COVID Vaccine Hesitancy Widespread, Even Among Medical Professionals

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by Arjun Walia, Collective Evolution:

  • The Facts:Public health groups, including the World Health Organization, are making a concerted effort to reduce COVID vaccine hesitancy, as many medical professionals and minority groups remain doubtful about safety and efficacy.
  • Reflect On:Why is information about vaccines sometimes labeled by the mainstream as an “anti-vax conspiracy theory?” Why are concerns never really addressed properly and constantly ridiculed or unacknowledged?

It’s no secret that vaccine hesitancy is at an all time high, even among many physicians and scientists. This has actually been observed for a while. For example, one study published in the journal EbioMedicine  in 2013 outlines this point, stating in the introduction:

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Over the past two decades several vaccine controversies have emerged in various countries, including France, inducing worries about severe adverse effects and eroding confidence in health authorities, experts and science. These two dimensions are at the core of vaccine hesitancy (VH) observed in the general population. VH is defined as delay in acceptance of vaccination, or refusal, or even acceptance with doubts about its safety and benefits, with all these behaviours and attitudes varying according to context , vaccine and personal profile, despite the availability of vaccine services VH presents a challenge to physicians who must address their patients’ concerns about vaccines and ensure satisfactory vaccination coverage.

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At a 2019 conference on vaccines put on by the World Health Organization this fact was emphasized by Professor Heidi Larson, a Professor of Anthropology and the Risk and Decision Scientist Director at the Vaccine Confidence Project. She is referenced, as you can see, by the authors in the study above. At the conference, she emphasized that safety concerns among people and health professionals seem to be the biggest issue regarding vaccine hesitancy.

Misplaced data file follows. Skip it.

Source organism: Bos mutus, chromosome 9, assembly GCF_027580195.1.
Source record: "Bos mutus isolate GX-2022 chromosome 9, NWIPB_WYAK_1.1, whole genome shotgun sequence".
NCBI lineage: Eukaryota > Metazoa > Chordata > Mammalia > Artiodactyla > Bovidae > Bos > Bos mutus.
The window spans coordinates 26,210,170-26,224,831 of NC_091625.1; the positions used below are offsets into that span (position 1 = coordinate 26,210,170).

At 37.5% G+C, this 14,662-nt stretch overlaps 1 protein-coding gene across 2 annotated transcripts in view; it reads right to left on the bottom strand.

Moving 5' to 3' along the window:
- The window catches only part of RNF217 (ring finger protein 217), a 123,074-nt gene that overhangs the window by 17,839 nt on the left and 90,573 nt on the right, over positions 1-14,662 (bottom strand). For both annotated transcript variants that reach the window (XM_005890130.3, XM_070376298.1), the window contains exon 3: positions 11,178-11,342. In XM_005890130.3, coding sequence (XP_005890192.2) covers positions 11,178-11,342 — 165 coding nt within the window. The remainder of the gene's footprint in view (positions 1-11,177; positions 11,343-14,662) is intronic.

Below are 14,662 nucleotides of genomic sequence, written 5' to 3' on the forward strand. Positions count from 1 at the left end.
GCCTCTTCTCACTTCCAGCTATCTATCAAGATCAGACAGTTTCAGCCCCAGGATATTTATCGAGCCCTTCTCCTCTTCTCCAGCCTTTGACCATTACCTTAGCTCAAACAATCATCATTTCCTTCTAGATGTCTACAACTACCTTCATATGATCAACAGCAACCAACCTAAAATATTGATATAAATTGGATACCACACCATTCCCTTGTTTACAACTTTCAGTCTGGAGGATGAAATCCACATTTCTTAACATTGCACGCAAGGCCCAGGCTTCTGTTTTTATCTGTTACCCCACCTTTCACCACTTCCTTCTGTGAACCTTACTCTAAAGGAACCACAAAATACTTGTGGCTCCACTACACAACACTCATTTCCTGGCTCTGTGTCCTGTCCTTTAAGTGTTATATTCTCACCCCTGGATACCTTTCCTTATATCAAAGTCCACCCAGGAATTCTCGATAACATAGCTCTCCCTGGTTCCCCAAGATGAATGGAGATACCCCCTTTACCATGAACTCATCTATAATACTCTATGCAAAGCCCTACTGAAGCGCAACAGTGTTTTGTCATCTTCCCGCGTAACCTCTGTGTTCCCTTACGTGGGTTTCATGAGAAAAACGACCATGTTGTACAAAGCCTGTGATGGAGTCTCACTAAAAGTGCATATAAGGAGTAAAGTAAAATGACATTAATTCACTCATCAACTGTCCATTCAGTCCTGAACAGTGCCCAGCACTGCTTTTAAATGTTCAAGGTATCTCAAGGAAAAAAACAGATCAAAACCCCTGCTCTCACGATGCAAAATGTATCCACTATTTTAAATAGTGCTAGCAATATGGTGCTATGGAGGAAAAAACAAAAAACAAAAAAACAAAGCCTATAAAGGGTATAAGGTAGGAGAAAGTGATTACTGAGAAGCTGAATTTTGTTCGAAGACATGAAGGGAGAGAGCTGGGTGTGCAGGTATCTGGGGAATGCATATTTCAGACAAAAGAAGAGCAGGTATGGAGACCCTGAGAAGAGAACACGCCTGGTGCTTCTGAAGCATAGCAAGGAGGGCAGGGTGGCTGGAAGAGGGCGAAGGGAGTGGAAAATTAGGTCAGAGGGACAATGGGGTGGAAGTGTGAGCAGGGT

She also stated,

The other thing that’s a trend, and an issue, is not just confidence in providers but confidence of health care providers, we have a very wobbly health professional frontline that is starting to question vaccines and the safety of vaccines. That’s a huge problem, because to this day any study I’ve seen… still, the most trusted person on any study I’ve seen globally is the health care provider…

We have to ask ourselves the question, why? Vaccines are not a one size fits all product, in the US alone nearly $4 billion has been paid out to families of vaccine injured children, and a number of studies are calling into question their safety. Aluminum, for example, seems to be a concern. You can and read about why here, but that’s just one of multiple examples.

Here’s an example of a vaccine injury I recently wrote about regarding the HPV vaccine.

Below is an article that was recently published Jeremy Loffredo, a reporter for The Defender. It goes into details about vaccine hesitancy among health professionals when it comes to the new COVID vaccines that are about to hit the market. 

As details on the latest COVID vaccine contenders flood the news cycle on a daily basis, reports of concerns regarding the safety and efficacy of the vaccine are widespread among many demographics, even including the professional medical community.

As vaccine hesitancy grows agencies, including the World Health Organization (WHO), are stepping up efforts to build vaccine confidence through public relations and communications campaigns.

Surveys reveal vaccine hesitancy

Researchers from the University of California Los Angeles’ Karin Fielding School of Public Health surveyed healthcare personnel working in the Los Angeles metropolitan area. As the Washington Post reported, they found that two thirds (66.5%) of healthcare workers “intend to delay vaccination,” meaning they do not intend to get the COVID vaccine when it becomes available. They plan instead on reviewing the data once it’s widely administered and proven safe.

Seventy-six percent of the vaccine-hesitant healthcare workers cited the “fast-tracked vaccine development” as a primary reason for their concerns. Typically, vaccines take between eight to 10 years to develop, Dr. Emily Erbelding, an infectious disease expert at National Institute of Allergy and Infectious Diseases, told CNN in an article titled, “The timetable for a coronavirus vaccine is 18 months. Experts say that’s risky.”

The coronavirus vaccine frontrunners — Pfizer, Moderna and AstraZeneca — are expected to make their debut in January. The pharmaceutical giants have exponentially accelerated the average safety and review timeline for vaccine development and production, to get the vaccines to market in under a year. Erbelding admitted that the accelerated pace will involve “not looking at all the data.”

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